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RE: multiple values in ldap question

> -----Original Message-----
> From: owner-openldap-software@OpenLDAP.org
> [mailto:owner-openldap-software@OpenLDAP.org]On Behalf Of Will Holcomb

> This question is not exactly openldap specific, but I am using openldap in
> a program where I am facing this issue. =) LDAP has schemas that define
> what value is allowed where and certain values are "multivalued" meaning
> there can be more than one instance, right? As best I can tell the common
> way is to define a new entity type for every possibility.

You mean "Attribute Type" and in the context of your question, defining new
attributeTypes has nothing to do with whether you intend them to be multivalued
or not. "Multivalued" means multiple values for a single attributeType. You
would only utilize this approach when the values all have exactly the same
semantics, and don't need to be further distinguished. E.g., an entry with:
	cn: James Jones
	cn: Jim Jones
	cn: Jimmy Jones

You don't need to put these values into separate attributeTypes because they
are all equivalent as far as you care.

When you actually want to enable a distinction, such as between Home Address
and Work Address, then you need to use a separate attributeType for each.

> I am working on a program for a school. I have students that have a school
> address (campus box), home address (their actual house), parent's address
> (which is sometimes mother's address and father's address.) If I were
> doing this in the way it is usually done I would define a new entity type
> for each of those, right? And then all of the info would be in the entry,
> so I would have no good way to distinguish between someone who lived in
> Joneboro, Tennessee and someone who lived on Jonesboro Road in neighboring
> Bristol, Tennessee. Since a search for homeAddress=*Jonesboro* would
> return both.

This depends on your particular use of the attribute syntaxes. LDAP is a rather
poor example to work from here because most of the commonly used syntaxes in
LDAP are basically unstructured, and they all devolve into "octet string." This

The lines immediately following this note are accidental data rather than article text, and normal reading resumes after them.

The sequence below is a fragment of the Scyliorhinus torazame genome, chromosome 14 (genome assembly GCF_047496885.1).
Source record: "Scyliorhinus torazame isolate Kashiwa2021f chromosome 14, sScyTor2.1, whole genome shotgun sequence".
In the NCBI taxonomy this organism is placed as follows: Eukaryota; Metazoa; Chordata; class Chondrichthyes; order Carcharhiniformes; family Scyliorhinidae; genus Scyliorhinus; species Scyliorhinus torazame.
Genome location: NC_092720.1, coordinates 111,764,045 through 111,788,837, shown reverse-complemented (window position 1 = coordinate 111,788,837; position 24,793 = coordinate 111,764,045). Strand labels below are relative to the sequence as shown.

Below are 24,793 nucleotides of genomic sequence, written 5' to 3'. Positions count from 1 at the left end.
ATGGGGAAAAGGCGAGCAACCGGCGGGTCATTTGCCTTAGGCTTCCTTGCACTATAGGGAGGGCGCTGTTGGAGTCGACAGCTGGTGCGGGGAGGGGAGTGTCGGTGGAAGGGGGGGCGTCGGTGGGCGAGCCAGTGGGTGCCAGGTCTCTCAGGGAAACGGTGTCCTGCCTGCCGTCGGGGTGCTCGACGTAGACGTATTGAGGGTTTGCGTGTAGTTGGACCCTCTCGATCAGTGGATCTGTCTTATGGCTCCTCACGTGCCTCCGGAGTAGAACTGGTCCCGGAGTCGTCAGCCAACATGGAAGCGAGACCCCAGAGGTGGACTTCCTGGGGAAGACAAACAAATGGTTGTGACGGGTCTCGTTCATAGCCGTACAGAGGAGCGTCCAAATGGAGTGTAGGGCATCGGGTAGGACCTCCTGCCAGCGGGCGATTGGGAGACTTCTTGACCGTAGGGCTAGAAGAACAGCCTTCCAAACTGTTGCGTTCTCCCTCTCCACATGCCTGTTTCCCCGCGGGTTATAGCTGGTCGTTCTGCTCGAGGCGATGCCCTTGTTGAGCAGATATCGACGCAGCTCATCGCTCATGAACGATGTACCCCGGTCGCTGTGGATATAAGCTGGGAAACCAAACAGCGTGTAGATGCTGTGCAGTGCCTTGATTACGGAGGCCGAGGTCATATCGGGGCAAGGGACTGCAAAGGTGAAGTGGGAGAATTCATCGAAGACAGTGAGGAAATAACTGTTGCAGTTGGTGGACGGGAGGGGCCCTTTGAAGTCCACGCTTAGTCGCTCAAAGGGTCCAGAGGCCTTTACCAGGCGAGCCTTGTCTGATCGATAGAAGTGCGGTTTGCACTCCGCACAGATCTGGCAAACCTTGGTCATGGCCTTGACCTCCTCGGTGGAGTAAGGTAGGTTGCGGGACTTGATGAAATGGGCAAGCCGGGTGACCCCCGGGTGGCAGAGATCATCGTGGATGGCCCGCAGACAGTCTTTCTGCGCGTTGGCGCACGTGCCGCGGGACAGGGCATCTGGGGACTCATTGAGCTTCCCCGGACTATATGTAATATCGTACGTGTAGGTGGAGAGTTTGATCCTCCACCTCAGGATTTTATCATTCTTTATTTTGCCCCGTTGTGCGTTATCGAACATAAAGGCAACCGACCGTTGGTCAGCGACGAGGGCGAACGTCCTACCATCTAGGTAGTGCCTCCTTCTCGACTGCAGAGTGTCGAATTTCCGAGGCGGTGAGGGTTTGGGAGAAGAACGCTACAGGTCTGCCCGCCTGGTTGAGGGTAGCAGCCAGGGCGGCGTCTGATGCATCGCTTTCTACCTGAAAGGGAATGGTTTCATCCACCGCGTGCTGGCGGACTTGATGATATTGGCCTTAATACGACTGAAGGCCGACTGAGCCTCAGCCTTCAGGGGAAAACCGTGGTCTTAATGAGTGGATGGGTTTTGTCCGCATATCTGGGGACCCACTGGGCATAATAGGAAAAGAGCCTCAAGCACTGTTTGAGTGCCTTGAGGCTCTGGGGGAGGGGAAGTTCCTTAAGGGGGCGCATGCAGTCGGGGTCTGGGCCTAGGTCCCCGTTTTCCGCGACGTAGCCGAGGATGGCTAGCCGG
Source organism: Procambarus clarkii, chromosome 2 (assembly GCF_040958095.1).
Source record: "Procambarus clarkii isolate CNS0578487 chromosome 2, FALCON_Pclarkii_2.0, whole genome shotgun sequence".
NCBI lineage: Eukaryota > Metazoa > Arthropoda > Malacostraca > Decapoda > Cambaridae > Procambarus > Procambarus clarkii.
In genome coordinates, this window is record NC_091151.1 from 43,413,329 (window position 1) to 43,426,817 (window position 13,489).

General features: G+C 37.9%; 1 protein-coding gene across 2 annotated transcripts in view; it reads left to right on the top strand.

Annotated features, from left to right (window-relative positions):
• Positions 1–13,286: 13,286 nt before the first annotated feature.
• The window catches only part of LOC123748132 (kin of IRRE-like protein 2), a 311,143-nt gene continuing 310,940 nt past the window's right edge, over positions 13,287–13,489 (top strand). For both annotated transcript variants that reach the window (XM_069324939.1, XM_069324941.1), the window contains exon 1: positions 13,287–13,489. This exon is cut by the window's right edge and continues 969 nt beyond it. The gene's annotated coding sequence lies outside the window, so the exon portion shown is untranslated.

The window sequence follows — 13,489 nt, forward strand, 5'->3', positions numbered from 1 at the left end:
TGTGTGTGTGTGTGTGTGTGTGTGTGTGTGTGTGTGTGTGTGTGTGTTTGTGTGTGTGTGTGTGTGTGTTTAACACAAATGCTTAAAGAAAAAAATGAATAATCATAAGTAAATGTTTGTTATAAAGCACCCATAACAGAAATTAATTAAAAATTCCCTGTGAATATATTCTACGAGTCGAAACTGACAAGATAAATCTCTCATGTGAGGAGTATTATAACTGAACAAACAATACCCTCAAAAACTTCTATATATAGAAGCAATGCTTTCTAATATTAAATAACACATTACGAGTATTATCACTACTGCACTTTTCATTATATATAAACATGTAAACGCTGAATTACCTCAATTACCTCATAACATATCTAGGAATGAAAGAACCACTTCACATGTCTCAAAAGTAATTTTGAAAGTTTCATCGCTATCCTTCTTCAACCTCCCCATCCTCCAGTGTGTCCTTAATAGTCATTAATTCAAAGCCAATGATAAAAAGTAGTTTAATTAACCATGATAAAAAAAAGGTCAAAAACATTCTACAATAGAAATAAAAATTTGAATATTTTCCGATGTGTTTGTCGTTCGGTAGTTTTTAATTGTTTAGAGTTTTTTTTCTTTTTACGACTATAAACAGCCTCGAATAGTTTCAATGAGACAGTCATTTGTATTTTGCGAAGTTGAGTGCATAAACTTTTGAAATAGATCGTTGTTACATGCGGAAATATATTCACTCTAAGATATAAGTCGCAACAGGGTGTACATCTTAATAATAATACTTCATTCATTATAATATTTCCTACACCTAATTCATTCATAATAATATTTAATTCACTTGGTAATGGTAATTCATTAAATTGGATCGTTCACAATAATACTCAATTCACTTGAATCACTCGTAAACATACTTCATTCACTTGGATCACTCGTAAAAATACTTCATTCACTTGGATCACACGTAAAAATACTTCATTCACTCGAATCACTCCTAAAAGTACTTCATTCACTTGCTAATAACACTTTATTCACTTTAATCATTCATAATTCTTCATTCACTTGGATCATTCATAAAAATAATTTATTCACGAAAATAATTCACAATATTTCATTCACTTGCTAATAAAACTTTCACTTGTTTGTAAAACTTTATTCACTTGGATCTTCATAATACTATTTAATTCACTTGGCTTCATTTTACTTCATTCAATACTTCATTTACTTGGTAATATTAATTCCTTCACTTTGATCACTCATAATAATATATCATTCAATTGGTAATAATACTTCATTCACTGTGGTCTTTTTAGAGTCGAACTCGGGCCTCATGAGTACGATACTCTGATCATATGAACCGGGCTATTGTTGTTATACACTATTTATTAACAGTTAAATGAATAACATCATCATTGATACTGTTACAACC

means that while there may be conventional ways to use a particular syntax,
there is nothing in the protocol or the implementations that enforces any
internal structure in a given attribute value. (Again, I'm only talking about
what's in common use. There are plenty of truly structured syntaxes as well,
e.g. userCertificate. In the X.500 world, structure is the norm, not the
exception. LDAP installations tend to flatten or ignore these structures when
they can...)

Anyway, the point is, you can store whatever you want into a homeAddress
attribute. The common use is to just store exactly what you'd write for a
particular address, with some line delimiters thrown in:
	homeAddress: 1221 Circle Lane $ Nowheresville, Shock 98765-4321

But there's nothing that says you can't impose a more artificial, useful
structure on this value:
	homeAddress: number=1221 $ street=Circle Lane $ city=Nowheresville $
state=shock $ zip=98765-4321

You just have to make sure that your application software that drives access to
the directory is written to use the format that you decide upon. With this
approach, you can easily distinguish the two cases you described above:

> Why is this preferable (other than incompatabilities with existing
> schemas) to making an address node type in the tree and it having a type
> attribute which has a certain set of allowed values? This would allow
> adding new types without redefining the schema and allow me to search for
> &(type=home, city=Jonesboro).

Breaking up entries into clusters of entries becomes very clumsy. E.g., if you
want to search based on a value stored in a subordinate object, you have to
obtain that object and then perform a second search on the object's parent's DN
in order to obtain the entire cluster. Object deletion, renaming, etc. all gets
that much more unwieldy.
> I like ldap and I want to use the technology, and I am just trying to
> understand it to that end.

Good, that's a lot better than most people who just try to use it without
understanding it. LDAP itself is useful for far more than the dry old examples
and "common knowledge" would lead you to believe. You just need a little
creative thinking to make it solve your problems effectively.

  -- Howard Chu
  Chief Architect, Symas Corp.       Director, Highland Sun
  http://www.symas.com               http://highlandsun.com/hyc
  Symas: Premier OpenSource Development and Support